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NSF just announced their Graduate Research Fellowship Program award winners and we are pleased to announce Madyson Barber and Guadalupe Duran have both received fellowship awards. This five year fellowship includes three years of financial support as well as a cost of education allowance. Madyson and Guadalupe are being recognized for their outstanding research in a STEM discipline.


Madyson Barber works with Andrew Mann in the Young Worlds Lab studying infant (<1 billion years old) stars and exoplanets. Her project focuses on an in-depth search for transiting planets to study the properties of exoplanets (size, orbit, and atmosphere) change over their lifetimes. NASA’s Kepler, K2, and TESS missions have found more than 5000 planets so far, but only around 40 are known to be young. As a result, we remain relatively ignorant of what early conditions give rise to planets like those in the Solar System. Further, young stars present high photometric variability which makes finding such young planets much more challenging. Madyson uses new statistical methods, better handling of instrumental and stellar noise, and better data from the TESS telescope to greatly increase our sensitivity to young planets. In addition to finding a suite of new young planets ideal for follow-up with JWST and other facilities, the search will provide the best set for a statistical comparison between young and old planetary systems and test theories of how planets form and evolve.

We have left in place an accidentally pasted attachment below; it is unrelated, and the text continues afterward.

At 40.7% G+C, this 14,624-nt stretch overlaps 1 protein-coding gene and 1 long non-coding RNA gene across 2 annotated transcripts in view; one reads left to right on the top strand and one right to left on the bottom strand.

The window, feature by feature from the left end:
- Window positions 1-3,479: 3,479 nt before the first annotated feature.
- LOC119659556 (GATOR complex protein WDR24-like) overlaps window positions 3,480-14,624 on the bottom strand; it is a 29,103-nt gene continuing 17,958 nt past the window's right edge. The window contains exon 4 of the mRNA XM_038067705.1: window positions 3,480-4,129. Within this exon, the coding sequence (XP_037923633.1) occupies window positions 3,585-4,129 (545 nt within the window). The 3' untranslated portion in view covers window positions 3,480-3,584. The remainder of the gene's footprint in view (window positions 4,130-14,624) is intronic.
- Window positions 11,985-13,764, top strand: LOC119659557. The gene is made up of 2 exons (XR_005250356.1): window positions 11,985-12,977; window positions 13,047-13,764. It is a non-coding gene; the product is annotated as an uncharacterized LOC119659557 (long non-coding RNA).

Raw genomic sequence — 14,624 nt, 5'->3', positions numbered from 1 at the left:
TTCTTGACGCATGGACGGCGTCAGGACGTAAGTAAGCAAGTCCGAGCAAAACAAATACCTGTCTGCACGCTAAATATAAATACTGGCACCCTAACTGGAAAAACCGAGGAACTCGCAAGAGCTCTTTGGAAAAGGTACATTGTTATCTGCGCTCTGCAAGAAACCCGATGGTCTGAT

Guadalupe Duran’s proposed project with Julieta Gruszko will investigate new techniques for neutrinoless double-beta decay experiments using NuDot, a proof-of-concept liquid scintillator experiment. Neutrinos pose an interesting challenge, for their observed non-zero mass is the only directly observed particle property that goes beyond the Standard Model. This non-zero mass could be explained if neutrinos are Majorana and a rare decay, neutrinoless double-beta decay, is observed. Current experiments are searching for neutrinoless double-beta decay, and future experiments will continue these searches. However, these experimental searches for neutrinoless double beta decay must have large masses of source isotope, which leads to “irreducible” backgrounds. The only way to identify certain backgrounds is by determining the outgoing number of electrons in an event. If the topology of the electron tracks in the liquid scintillator can be reconstructed, these single background electrons can be distinguished from the two electrons emitted from double-beta decay. In detecting and measuring the Cherenkov light and determining its directionality in addition to measuring the isotropic scintillation light generated from the electrons moving within the liquid scintillator, we can identify this single electron background. NuDot, which will be built at TUNL, will demonstrate this Cherenkov/scintillation light separation technique. After upgrades are completed, the inner volume of NuDotwill be filled with liquid scintillator. Using a bet decay source connected to the calibration system, we can point the collimated source anywhere within the allowing us to test NuDot’s Cherenkov/scintillation separation capability. Guadalupe would like to thank the NSF for the opportunity to perform this research, as well as everyone who supported her in applying for this fellowship.

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